The Sky Is Not Falling
Long, slow, positive trends don’t make it to the front page or to water-cooler conversations. So we develop peculiar misperceptions, especially the idea that a preponderance of things are going wrong.
VIENNA – Humans are partial to bad news. Media outlets reflect and shape this preference, feeding us woe and panic. Long, slow, positive trends don’t make it to the front page or to water-cooler conversations. So we develop peculiar misperceptions, especially the idea that a preponderance of things are going wrong.
When I published The Skeptical Environmentalist in 2001, I pointed out that the world was getting better in many respects. Back then, this was viewed as heresy, as it punctured several common and cherished misperceptions, such as the idea that natural resources were running out, that an ever-growing population was leaving less to eat, and that air and water were becoming ever-more polluted.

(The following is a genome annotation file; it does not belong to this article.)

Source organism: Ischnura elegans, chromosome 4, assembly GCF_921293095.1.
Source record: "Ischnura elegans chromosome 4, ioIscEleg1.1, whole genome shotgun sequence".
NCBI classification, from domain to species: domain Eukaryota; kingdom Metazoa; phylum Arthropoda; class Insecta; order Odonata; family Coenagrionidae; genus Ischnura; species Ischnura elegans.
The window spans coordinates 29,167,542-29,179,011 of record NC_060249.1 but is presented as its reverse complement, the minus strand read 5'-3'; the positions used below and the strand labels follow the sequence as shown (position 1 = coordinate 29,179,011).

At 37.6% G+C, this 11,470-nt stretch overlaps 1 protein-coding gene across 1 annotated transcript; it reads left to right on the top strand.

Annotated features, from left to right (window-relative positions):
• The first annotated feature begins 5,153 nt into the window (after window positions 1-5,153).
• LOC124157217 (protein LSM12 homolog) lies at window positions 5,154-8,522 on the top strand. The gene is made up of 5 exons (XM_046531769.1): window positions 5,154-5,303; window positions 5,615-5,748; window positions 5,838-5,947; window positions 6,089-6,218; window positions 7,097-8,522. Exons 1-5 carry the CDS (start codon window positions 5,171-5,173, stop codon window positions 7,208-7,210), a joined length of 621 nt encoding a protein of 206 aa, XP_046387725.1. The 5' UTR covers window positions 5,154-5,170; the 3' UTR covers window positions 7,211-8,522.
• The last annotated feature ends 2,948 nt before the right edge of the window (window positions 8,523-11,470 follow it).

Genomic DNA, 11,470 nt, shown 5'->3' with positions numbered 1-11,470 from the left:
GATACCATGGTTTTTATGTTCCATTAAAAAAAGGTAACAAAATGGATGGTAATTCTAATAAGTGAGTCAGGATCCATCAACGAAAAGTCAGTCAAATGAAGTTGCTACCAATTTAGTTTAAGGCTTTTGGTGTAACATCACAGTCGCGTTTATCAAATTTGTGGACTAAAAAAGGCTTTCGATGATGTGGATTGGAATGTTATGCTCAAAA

In each case, careful examination of the data established that the gloomy scenarios prevailing at the time were exaggerated. While fish stocks, for example, are depleted because of a lack of regulation, we can actually eat more fish than ever, thanks to the advent of aquaculture. Worries that we are losing forests overlook the reality that as countries become richer, they increase their forest cover.
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